A breakdown of the Palou saga and 5 takeaways from it

INDIANAPOLIS — Alex Palou was announced as a driver for 2 separate teams on Tuesday. 1st it was Chip Ganassi Racing exercising their option on their star driver for 2023. Then it was McLaren Racing 4 hours later saying that Palou was leaving Ganassi and driving for them next season.

In the middle, Palou tweeted out that he didn’t sign off on the quote that Ganassi used in their press release and that he was leaving Ganassi at seasons end.

MORE: Why would Palou leave Ganassi in the 1st place?

So how did we get here?


What Transpired

This has been public enough now that it has to carry some weight. In 2020, Palou drove for Dale Coyne Racing. He showed flashes of brilliance. That August at the Indianapolis Motor Speedway, he caught Chip Ganassi Racing’s eye. They saw his raw speed. Palou even sought Ganassi out during that month to introduce himself. Dario Franchitti confirmed this last year.

“Really it was Indy last year. I’d watched Alex in the early races, but at Indianapolis, it was the first race I’d been at in person last year. I watched what was going on, as I do in practice. I thought, Okay, he’s pretty good,” he said.

“I went up and said hello to Alex in the paddock. He was walking out of Gasoline Alley. I was walking in. Great job, keep it up. He said something like, I hope one day I do a good enough job that I can drive for Chip Ganassi Racing.

“I spoke to Mike Hull, I said, This kid’s really, really good, man.

“He said, I think so, too.

“The next day Alex said something to Chip, introduced himself to Chip.

“Yeah, it was watching him at Indy, then watching what he did throughout the rest of the season that convinced me, but more importantly convinced Chip, Mike and the engineers.”

Still, despite those initial Indy discussions in August 2020 that year, it didn’t initially go anywhere.

“I didn’t really have strong talks with Chip at the moment, so that was completely — I was devastated by Mid-Ohio because we had a good chance to stay up front and we crashed on the first lap, so that was not good, and that’s not what I needed,” Palou said.

I then talked to him a month later at Indy and he said it was looking bleak that he’d be back at all for 2021 in fact.

“It’s been tough,” Palou said of this season last October to me. “2020 has been tough for everybody not only for me. It’s been hard because we showed almost every weekend that we had speed. The speed was there. Even on ovals. But, we didn’t really get the results. If you look at the results, I think we’re 17th but if you look at the results on the races and qualifying and free practices, we’ve never been 17th except for now. It’s been tough but it is what it is. We have to take it. We have to learn from it.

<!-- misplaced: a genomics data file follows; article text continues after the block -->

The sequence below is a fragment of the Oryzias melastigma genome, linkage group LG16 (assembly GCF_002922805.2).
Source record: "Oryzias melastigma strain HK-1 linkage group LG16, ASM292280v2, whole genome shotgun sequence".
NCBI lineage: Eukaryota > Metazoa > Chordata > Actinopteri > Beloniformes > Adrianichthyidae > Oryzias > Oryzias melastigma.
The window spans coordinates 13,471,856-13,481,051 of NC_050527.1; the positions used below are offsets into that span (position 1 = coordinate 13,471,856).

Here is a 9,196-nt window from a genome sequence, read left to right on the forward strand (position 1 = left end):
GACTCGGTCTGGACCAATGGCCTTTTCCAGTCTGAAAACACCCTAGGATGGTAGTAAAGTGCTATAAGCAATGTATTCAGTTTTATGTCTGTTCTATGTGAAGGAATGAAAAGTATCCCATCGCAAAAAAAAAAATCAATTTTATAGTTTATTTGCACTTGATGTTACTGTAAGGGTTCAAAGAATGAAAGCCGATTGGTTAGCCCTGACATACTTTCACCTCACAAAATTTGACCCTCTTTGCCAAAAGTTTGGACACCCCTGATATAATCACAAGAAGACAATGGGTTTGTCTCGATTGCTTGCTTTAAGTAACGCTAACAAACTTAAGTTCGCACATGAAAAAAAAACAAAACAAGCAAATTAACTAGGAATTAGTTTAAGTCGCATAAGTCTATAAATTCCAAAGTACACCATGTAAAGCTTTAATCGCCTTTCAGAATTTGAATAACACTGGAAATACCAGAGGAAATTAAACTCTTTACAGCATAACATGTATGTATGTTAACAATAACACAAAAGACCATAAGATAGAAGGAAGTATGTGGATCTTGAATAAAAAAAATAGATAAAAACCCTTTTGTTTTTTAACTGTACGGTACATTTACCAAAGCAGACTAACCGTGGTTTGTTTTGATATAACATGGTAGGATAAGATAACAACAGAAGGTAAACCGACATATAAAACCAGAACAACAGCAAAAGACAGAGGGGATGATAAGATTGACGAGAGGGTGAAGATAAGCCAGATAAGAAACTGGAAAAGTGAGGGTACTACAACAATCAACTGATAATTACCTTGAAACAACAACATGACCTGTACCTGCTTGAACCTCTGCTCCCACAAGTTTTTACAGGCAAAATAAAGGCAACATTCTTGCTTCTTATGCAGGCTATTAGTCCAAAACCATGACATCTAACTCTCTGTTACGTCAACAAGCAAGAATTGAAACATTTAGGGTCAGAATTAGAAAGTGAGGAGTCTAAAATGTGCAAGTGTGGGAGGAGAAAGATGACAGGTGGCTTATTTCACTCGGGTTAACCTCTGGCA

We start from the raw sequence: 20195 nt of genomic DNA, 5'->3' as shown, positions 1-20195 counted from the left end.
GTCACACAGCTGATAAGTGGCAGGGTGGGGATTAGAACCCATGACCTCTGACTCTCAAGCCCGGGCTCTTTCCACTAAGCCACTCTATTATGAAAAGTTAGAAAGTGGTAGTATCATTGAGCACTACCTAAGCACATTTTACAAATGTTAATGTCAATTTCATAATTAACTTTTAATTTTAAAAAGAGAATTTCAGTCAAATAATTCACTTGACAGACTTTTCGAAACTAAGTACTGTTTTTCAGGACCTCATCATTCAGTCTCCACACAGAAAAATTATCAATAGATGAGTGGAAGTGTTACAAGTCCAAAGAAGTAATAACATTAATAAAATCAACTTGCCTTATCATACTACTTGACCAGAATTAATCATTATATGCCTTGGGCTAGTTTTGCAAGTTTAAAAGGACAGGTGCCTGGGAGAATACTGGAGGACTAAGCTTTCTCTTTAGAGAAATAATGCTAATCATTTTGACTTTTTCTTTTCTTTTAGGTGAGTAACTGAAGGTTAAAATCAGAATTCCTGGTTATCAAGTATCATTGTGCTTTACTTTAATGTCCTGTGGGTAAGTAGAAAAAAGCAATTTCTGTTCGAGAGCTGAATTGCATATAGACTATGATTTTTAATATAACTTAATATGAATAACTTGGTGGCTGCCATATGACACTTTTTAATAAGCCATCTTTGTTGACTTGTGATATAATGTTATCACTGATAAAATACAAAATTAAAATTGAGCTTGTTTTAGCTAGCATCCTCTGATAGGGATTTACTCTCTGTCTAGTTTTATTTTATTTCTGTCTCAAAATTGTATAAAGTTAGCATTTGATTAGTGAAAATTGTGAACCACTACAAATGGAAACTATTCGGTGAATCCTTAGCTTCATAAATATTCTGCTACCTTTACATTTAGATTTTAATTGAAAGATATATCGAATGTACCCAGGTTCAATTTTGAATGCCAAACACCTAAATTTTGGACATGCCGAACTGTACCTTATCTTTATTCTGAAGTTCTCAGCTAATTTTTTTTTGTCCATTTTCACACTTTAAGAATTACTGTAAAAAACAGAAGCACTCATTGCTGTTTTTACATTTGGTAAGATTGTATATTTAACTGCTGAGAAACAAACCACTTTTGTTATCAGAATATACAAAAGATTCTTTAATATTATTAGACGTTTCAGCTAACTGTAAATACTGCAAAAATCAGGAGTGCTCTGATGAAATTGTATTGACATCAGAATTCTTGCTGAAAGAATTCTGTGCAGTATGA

“But, it’s tough to say to somebody when you’re like that far back as I am. It’s a good thing to have pace everywhere but it’s hard to go to a guy and say give me a chance when he may say ‘oh man I don’t know if I can give you a chance.’ Hopefully we can have another chance. That would be a dream. I don’t think that we did enough. We tried but I don’t think we have the results to deserve another year.

“It’s looking bad. It’s a bad year for everybody to commit. It’s hard to commit without the sponsors with the results that we’re having. It’s going to be tough but we’re still pushing.”

Then, Felix Rosenqvist gave Palou an unexpected yet indirect lifeline. Rosenqvist, would move from Ganassi to drive the second car at Arrow McLaren SP for 2021. The seat in the No. 10 Honda was open. Ganassi then knew just the guy that he wanted in it.

Ganassi, worked out a deal with Palou between the Harvest Grand Prix and the season finale later that month at St. Pete and the rest was history.

“When the opportunity came up for somebody to go in the 10 car when Felix decided to go to McLaren, it was like, Oh, he’s our guy,” Franchitti said.

Ganassi got Palou when he had no other offers and no money to bring to the table. Palou was forever grateful for that.

“But Chip — and not only Chip, but all the team trusted in me, believed in me, and they gave me this opportunity, which is amazing,” Palou said of Ganassi. “Like going from not knowing if you’re going to be around next year or not and then suddenly they give you the champion car, it’s like, wow, amazing.”

Palou signed a reported 4 year deal. The first 2 years were guaranteed. The final 2 years were team options. Perform and the team will keep you around. Don’t perform and the team can cut ties for either 2023 or 2024.

 “One of the dreams was to come here to the U.S. once you are in the U.S. you want to be more and you want to be competitive, and to be competitive I wanted to be part of Chip,” Palou said just last year.

“I actually introduced myself to Chip at the Indy 500 because I wanted to be part of that team. I saw the spirit of the team, just because of the years I was following. And yeah, to be part of Chip Ganassi is 50 percent of another dream, which is to become a champion.

“But it’s just 50 percent. I have to do the job now.”